Lily’s brother Frank was in the U.S. during the war. He was fortunate to have escaped the bomb. But like thousands of other West Coast Japanese Americans, Frank was incarcerated by the U.S. government. He volunteered and became a bilingual interpreter for the U.S. military. “If I was in the U.S., I would have suffered either way,” Lily reasoned. 

Frank also lived for a time in the ID. When he asked her to prepare roast turkey for Thanksgiving, she told him she wanted to make another dish instead. She didn’t tell him the real reason—that it would remind her of the children in Hiroshima. “It’s just like someone put them in an oven and turned on the heat and cooked them,” she lamented, shaking her head. 

On Sunday, May 13, 1990, I bumped into Lily after a morning visit to my parents’ house for Mother’s Day. I had just given my mother a gift-wrapped box of macadamia nuts, almonds and cashews. After thanking me, my mother said, “Next year, please don’t buy nuts for me. I like them, but I can’t eat them. I don’t have teeth.” Oops. I had forgotten about my mother’s full dentures. 

I told Lily this story. She beamed. “That’s nice of you,” she said. “You only have one mother for your lifetime. That’s all.” 

I suddenly remembered that Lily’s mother had been killed by the Hiroshima bombing. Oops again. 

On this Mother’s Day, Lily was heading out to work. Lately, she said, her health had not been good. On her way to Uwajimaya, she had to stop three times in four blocks to catch her breath. She spoke about how stressful it was at work. The salon manager yelled at her and talked badly about customers behind their backs, which she didn’t like. 

Lily said that getting angry made her stomach bleed. She felt better after the blood passed out of her body. Doctors couldn’t diagnose the cause. She was checked for colon cancer, but the test came back negative.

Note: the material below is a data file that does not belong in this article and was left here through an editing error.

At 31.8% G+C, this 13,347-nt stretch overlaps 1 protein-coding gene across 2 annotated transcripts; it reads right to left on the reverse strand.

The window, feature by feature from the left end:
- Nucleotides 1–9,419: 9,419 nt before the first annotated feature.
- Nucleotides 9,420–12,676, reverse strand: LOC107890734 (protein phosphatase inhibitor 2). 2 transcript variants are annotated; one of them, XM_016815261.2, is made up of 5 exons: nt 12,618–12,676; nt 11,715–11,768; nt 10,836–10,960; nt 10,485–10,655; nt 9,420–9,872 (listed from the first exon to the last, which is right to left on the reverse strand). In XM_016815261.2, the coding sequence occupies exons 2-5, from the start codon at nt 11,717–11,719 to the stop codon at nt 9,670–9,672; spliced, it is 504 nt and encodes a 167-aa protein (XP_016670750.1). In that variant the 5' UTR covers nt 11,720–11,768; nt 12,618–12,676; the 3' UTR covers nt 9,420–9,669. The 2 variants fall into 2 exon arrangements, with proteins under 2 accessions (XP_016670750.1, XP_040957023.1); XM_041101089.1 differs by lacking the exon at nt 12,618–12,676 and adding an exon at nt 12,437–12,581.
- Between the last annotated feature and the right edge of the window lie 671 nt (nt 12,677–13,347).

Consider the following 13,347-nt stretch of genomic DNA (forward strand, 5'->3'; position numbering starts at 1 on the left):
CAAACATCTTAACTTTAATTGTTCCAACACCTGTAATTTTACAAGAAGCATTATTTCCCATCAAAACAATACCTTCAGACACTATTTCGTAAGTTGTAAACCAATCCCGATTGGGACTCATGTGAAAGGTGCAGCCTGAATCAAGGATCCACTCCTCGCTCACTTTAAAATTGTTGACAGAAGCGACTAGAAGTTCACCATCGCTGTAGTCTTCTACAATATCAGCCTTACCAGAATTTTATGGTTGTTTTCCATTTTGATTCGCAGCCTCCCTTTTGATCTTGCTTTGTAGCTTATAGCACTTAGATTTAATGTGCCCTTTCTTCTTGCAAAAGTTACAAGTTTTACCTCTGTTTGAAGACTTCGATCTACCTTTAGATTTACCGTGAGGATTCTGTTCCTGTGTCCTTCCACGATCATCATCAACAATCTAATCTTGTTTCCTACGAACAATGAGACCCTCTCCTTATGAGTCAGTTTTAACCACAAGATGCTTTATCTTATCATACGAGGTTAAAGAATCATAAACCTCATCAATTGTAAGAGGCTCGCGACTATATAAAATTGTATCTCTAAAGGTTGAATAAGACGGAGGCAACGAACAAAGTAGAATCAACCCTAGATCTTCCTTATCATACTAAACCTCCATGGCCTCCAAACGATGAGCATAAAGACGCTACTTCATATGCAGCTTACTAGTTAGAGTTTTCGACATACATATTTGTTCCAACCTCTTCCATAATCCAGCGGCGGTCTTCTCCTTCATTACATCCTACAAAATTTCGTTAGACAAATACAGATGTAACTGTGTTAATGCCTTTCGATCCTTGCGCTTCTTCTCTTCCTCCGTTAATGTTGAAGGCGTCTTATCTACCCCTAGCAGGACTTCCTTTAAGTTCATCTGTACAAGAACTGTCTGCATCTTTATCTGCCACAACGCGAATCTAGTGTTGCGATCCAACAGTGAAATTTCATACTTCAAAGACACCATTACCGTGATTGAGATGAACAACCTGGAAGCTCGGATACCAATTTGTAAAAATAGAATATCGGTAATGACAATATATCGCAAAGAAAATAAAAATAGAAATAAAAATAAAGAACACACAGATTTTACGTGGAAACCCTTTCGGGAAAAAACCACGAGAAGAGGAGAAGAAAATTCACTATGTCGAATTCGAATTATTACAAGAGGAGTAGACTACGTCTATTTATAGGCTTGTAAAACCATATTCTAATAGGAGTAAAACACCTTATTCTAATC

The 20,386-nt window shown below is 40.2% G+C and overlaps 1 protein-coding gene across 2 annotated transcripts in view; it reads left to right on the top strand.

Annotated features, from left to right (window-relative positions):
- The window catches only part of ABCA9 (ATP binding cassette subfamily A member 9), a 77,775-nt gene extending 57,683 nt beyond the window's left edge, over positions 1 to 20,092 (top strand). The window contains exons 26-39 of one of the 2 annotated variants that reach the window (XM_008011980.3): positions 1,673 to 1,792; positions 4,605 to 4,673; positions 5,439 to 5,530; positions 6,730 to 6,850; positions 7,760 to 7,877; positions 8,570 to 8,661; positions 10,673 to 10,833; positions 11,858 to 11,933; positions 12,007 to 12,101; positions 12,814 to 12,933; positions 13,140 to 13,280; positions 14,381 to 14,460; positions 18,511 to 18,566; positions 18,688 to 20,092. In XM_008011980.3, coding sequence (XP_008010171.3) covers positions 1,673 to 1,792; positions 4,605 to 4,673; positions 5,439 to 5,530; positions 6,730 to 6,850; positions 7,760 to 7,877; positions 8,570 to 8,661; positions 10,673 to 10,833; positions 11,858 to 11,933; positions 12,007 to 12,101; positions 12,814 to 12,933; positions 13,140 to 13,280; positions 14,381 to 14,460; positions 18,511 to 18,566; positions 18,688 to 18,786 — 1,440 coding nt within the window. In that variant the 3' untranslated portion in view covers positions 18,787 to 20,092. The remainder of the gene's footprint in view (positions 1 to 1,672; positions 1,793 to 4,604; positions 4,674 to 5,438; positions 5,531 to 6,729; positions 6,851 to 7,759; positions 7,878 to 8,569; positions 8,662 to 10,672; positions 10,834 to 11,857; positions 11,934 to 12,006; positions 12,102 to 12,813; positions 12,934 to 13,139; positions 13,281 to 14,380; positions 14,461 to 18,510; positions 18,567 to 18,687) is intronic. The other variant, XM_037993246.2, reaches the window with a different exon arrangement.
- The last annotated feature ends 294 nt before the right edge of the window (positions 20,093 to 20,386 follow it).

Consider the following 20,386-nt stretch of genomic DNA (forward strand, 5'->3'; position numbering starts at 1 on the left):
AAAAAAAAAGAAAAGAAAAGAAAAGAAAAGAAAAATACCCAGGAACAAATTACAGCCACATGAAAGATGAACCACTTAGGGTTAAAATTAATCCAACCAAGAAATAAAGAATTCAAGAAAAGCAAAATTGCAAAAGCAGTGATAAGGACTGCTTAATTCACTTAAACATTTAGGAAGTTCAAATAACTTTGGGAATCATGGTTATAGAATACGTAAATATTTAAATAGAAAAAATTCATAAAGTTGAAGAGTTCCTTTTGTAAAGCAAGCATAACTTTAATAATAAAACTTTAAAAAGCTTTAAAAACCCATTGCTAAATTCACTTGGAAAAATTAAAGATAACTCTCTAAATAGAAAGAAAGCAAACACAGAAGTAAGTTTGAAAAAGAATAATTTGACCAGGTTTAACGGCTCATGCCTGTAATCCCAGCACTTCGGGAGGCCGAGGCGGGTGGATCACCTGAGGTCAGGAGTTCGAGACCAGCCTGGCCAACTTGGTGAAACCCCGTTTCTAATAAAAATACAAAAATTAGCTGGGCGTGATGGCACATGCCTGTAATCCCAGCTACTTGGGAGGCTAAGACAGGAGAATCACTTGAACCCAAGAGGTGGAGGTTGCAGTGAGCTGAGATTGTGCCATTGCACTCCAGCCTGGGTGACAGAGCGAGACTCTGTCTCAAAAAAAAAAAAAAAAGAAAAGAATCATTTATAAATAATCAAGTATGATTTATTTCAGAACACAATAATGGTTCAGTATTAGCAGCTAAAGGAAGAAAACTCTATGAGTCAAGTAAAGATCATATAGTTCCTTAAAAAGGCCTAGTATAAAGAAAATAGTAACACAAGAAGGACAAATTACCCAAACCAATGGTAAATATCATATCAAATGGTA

Worried about her health, Frank urged her to return to Japan to live with their younger brother. “But what can I do?” she told me. “If we are both retired, then there is nothing to do except stay home and fight all the time.” 

She was in a quandary. In Japan, the government took care of her medical costs. But there she didn’t have Social Security. In the U.S., Medicare covered 80 percent of her health care. “If they find cancer,” she said, “nothing I can do. I just die.” 

She railed against those who supported war. She said she sometimes thought it would have been better to have died in the Hiroshima bombing. 

I was speechless. I listened quietly. After realizing the time, Lily apologized for imposing on me. She bowed and hurried toward the elevator. It was time for her to go to work. 

I thought back to grade school. During the October 1962 Cuban Missile Crisis, I watched chilling public service announcements about underground survival shelters. I learned about drinking water from the toilet bowl tanks and eating dry rations from tins. I saw how people could build backyard bomb shelters. 

But I never had to face the reality of an atomic bomb attack. Lily’s story reminded me of the war experiences of my own parents. My Chinese name, Jick Ping, translates as “plant peace.” I hoped I could remain faithful to the meaning of my name. 

Several months after I moved out of the Evergreen Apartments, I went to pick up lunch at the deli department of Uwajimaya. I asked at the hair salon if Lily still worked there. I was told that she had left months earlier. I also discovered that Lily no longer lived at the Evergreen Apartments. Maybe she had returned to Japan. I never saw or heard from her again. I never had a chance to say goodbye. 

Ron Chew will present his memoir My Unforgotten Seattle online with the Museum of History and Industry on September 16, with Seattle Town Hall on October 1, and November 21 with the Wing Luke Museum. Check their websites for more information.